This paper presents a retrospective analysis of clinically assessed results of psychopharmacological treatment for a large cohort of males and females with fragile X syndrome (FXS). From the data presented here we can conclude that males with FXS under the age of 18 years most commonly exhibit ADHD-like symptoms that are treated with stimulants and males over 18 years and females with FXS most commonly exhibit mood and anxiety symptoms dictating treatment with antidepressants. This is consistent with the patterns of medication usage observed in smaller FXS cohorts presented previously [18–20].
Successful treatment of targeted behaviors in FXS ranged from 53 to 62% for trials of different classes of psychoactive medications. The rate of success, however, improved with sequential trials of medications within a class such that ultimately targeted behaviors were perceived as improved for about 73–77% of individuals with FXS. These response rates to the studied medication classes are similar to those presented in a smaller FXS cohort previously . This would suggest that psychopharmacology targeted to ADHD-like and anxiety/mood symptoms in FXS can be quite helpful and appears to have fairly high efficacy in a clinical setting although several trials of medicines from a particular class may be needed to achieve successful treatment without problematic side effects. The majority of treatment trials fail because the medication is not helpful for the targeted symptom although over a third of stimulant and antipsychotic trials fail because of side effects. Side effects are a more frequent reason for medication discontinuance in children and adolescents than in adults, consistent with prior reports of similar effects .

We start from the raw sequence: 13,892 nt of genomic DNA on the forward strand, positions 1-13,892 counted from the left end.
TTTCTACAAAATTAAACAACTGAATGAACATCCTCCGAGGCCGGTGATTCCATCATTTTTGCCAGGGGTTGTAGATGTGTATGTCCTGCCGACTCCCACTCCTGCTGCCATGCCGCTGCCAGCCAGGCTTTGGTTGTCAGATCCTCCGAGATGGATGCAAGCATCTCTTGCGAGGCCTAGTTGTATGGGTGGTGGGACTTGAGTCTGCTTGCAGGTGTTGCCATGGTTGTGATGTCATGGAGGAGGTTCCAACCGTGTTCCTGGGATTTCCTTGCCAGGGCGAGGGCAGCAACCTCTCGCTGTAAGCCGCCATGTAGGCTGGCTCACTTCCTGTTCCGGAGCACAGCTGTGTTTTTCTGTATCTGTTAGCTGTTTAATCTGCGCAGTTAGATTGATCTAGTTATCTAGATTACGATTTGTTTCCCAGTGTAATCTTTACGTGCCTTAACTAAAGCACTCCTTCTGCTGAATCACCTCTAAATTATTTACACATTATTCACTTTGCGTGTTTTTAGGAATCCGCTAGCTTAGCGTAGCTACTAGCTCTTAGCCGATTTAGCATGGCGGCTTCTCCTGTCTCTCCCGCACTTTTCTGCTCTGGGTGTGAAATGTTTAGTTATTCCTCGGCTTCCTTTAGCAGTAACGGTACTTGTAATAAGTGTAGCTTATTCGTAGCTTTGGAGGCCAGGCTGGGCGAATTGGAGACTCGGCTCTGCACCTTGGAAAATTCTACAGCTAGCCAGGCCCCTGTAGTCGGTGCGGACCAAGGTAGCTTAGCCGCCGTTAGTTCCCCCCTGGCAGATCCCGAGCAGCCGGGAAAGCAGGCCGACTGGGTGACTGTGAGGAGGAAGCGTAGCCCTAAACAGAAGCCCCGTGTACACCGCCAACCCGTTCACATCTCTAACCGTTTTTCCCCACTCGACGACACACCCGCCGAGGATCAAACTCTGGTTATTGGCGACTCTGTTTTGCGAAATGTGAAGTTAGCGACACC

Stimulants were helpful in a clinical setting to target distractibility, hyperactivity, and impulsive behavior in this study as 73% of individuals with FXS responded without major side effects to some preparation of stimulant. This is similar to the 67% response rate seen with methylphenidate in the one controlled study . Although adult males with FXS tend to be less overactive and more anxious leading to a medication shift towards the use of antidepressants, some individuals are helped substantially by the use of stimulants, even into their thirties or forties. In a recent report , boys with FXS on stimulants had better attention, lower motor activity levels, and higher academic test scores on medicated days versus unmedicated days, although levels of physiological arousal were unaffected by stimulant treatment. Electrodermal studies measuring an enhanced sweat response to stimuli in children with FXS did show a decrease in response toward normal after stimulant treatment . Taken together, currently available information suggests that stimulants are quite helpful in managing distractibility and hyperactivity symptoms in a subgroup of boys and girls with FXS presenting with prominent difficulty in these behavioral domains.